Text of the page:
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Posts with tag wow-security

How to keep your computer secure to keep your account secure

We've talked about how to secure your Warcraft account, but no matter how strong your password, your account can still be compromised if you don't practice safe computer habits. So just what makes safe computing? It's about keeping your computer itself secure from threats by making sure you have updated software and a solid antivirus program to keep out viruses and keyloggers. But even a secure system won't do you much good if you fall prey to a scam -- so safe computing isn't just keeping your computer secured, it's also about knowing how to stay safe online.

We admit, it sounds kind of hokey, but online security will help your account stay yours, whether you're talking about World of Warcraft or a credit card. So if you're not quite sure what we're getting at when we talk about safe computing, spend a few minutes to read this article. We'll walk you through the basics of what you need to know to keep your accounts in your hands.

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Filed under: WoW Rookie, Account Security

How to secure your World of Warcraft account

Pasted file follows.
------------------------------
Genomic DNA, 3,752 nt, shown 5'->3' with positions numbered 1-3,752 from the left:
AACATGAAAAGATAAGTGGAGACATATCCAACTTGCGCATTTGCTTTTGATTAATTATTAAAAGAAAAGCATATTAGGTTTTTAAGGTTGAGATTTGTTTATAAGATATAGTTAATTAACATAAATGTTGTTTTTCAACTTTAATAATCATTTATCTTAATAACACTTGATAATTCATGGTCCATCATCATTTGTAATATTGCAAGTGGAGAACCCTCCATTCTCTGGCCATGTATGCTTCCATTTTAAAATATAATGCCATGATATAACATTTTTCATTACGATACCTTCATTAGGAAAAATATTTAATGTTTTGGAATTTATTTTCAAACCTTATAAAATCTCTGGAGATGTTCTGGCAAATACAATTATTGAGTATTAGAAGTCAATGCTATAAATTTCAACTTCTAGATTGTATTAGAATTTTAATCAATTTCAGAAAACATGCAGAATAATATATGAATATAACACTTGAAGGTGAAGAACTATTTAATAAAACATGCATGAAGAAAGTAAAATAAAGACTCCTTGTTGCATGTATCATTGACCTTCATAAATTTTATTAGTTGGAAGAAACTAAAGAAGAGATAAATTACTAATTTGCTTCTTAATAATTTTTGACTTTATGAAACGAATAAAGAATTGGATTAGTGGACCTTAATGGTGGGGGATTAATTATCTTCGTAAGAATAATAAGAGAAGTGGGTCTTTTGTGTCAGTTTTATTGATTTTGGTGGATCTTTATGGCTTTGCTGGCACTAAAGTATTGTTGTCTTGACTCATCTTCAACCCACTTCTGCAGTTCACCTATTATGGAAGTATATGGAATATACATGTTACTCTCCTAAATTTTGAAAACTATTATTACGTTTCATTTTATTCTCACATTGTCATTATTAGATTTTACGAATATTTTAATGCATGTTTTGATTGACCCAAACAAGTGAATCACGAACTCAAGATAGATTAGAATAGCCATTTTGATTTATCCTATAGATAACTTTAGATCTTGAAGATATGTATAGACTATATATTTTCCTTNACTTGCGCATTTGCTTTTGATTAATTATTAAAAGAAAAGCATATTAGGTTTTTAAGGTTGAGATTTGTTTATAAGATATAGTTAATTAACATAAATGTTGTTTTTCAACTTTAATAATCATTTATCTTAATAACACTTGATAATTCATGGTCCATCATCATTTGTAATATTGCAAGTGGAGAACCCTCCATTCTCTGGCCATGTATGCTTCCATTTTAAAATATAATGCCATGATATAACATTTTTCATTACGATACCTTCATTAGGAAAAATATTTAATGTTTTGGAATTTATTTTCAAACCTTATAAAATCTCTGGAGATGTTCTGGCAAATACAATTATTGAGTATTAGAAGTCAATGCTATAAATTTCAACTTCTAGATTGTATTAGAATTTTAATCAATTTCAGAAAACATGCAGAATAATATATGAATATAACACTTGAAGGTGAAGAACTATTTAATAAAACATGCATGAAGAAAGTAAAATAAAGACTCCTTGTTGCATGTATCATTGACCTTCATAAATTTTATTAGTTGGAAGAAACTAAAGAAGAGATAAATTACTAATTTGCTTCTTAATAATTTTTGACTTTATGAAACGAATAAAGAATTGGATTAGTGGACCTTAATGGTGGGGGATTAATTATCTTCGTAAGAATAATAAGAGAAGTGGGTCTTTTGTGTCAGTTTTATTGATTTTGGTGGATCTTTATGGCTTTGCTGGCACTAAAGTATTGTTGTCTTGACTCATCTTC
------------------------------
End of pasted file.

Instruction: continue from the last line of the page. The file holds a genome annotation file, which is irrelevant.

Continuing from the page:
Whether you're just getting started or you've maxed out the number of characters on your World of Warcraft account, your account is valuable to hackers. And if they happen to steal your account, it can be a pain -- and a long wait -- to get it back to you. All of this makes securing your World of Warcraft account serious business.

But fortunately, it's easy enough to keep your account under (virtual) lock and key by taking some precautions in advance -- and when we say "in advance," we mean these are things you should do right now. We'll walk you through the very basics of keeping your account secure with a good password and an authenticator. Read on for all you need to know about getting started with good security!

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Filed under: WoW Rookie, Account Security

Breakfast Topic: Why Blizzard should make authenticators mandatory on Battle.net accounts


With the impending switch to necessary Battle.net accounts, Blizzard has an opportunity to create and extremely secure and hardened gaming community. They can do this by waving a magic wand, angering a certain amount of their customer base, and eliminating in one swoop nearly all, if not all, account hacks.

Blizzard can make authenticators a mandatory feature on all Battle.net accounts.

There are many pros and cons such a move would bring about. Let's examine the cons first since everyone likes to complain about stuff. The largest con would be that people would be required to have a physical piece of equipment specific to WoW and other Blizzard games. Some people would obviously not be okay with this and cancel their subscription, and others would not understand how to push a button and punch in numbers (I'm not kidding). There would be a large cry from people around the net, particularly people who enjoy scamming others out of gold and their accounts, but those are easily enough ignored.

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Filed under: Analysis / Opinion, Breakfast Topics, Account Security